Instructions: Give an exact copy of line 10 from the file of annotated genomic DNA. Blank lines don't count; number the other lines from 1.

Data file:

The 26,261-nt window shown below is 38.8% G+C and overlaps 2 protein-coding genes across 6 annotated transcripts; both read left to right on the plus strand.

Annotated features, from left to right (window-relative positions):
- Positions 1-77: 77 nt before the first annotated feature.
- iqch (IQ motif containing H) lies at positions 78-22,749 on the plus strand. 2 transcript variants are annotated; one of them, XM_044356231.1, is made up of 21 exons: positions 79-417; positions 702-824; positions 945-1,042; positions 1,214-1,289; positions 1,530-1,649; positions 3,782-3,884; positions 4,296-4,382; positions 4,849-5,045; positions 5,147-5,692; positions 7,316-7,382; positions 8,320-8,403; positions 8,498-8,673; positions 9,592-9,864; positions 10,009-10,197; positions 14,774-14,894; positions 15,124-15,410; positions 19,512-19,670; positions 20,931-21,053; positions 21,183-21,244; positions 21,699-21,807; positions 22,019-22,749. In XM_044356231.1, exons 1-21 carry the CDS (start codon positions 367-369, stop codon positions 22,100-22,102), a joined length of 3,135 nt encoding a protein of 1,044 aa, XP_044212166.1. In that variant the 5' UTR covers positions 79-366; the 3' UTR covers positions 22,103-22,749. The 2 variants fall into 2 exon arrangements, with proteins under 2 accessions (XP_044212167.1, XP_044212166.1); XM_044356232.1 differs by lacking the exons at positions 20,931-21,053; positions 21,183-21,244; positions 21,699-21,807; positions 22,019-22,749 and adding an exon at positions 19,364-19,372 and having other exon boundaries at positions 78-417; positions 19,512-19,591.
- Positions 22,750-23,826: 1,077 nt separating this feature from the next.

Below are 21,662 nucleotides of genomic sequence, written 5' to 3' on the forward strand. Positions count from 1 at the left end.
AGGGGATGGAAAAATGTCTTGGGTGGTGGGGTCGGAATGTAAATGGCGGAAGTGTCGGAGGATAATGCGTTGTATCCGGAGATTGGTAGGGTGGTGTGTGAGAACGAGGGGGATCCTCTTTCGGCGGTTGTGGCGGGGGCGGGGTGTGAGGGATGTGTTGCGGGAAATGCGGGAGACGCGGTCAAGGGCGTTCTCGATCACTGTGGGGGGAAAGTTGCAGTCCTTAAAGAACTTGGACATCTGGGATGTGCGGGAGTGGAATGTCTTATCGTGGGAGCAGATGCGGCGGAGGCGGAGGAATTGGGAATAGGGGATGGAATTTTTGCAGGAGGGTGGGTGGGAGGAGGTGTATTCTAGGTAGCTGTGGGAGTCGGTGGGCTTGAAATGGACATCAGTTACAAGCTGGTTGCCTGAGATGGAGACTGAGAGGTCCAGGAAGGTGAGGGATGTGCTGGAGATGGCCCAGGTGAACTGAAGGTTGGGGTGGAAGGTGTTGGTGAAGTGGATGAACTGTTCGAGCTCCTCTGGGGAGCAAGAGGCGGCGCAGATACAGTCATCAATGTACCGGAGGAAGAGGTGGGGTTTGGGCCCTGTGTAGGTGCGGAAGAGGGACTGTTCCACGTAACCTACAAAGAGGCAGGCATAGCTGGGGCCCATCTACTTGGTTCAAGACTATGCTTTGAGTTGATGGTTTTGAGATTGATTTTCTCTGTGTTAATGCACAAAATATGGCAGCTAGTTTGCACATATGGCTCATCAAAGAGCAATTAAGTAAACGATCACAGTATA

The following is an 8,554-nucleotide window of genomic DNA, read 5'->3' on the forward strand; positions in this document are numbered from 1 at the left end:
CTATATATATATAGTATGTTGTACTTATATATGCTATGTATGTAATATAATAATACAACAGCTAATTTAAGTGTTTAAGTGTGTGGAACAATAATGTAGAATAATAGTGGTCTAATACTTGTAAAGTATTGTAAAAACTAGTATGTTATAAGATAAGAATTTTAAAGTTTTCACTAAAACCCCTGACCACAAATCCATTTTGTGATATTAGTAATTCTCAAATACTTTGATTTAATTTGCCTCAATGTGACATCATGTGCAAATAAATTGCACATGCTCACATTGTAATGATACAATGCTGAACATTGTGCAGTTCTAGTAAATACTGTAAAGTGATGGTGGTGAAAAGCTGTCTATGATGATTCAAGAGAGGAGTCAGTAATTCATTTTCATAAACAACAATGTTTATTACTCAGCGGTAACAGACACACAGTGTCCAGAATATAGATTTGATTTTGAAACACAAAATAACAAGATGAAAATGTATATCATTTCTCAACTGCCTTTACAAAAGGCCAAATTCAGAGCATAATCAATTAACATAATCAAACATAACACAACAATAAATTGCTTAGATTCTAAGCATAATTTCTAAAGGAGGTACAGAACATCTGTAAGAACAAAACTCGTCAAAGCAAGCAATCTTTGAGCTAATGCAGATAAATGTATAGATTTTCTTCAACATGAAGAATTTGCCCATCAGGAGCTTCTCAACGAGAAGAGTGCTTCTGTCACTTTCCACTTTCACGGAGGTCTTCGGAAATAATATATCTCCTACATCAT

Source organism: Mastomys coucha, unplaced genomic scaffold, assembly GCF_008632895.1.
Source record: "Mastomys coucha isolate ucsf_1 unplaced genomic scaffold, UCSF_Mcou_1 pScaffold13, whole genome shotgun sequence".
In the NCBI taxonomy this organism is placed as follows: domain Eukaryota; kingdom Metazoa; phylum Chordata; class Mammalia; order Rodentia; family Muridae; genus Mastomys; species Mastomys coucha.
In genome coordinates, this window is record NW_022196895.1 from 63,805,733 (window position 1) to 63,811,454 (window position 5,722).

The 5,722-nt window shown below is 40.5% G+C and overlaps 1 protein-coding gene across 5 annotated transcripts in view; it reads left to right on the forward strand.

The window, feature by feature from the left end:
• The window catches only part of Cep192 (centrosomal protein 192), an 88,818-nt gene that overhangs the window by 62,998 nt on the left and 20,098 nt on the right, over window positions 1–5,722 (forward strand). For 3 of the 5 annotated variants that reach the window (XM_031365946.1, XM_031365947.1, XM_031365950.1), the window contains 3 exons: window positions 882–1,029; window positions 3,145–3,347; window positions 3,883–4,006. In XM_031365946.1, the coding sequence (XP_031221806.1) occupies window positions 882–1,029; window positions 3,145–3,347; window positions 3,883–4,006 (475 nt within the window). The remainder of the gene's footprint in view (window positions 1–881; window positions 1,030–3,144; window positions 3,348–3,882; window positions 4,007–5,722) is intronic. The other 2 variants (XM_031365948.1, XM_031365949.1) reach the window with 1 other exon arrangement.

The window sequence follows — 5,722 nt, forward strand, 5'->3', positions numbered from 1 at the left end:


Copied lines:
Source organism: Mastomys coucha, unplaced genomic scaffold, assembly GCF_008632895.1.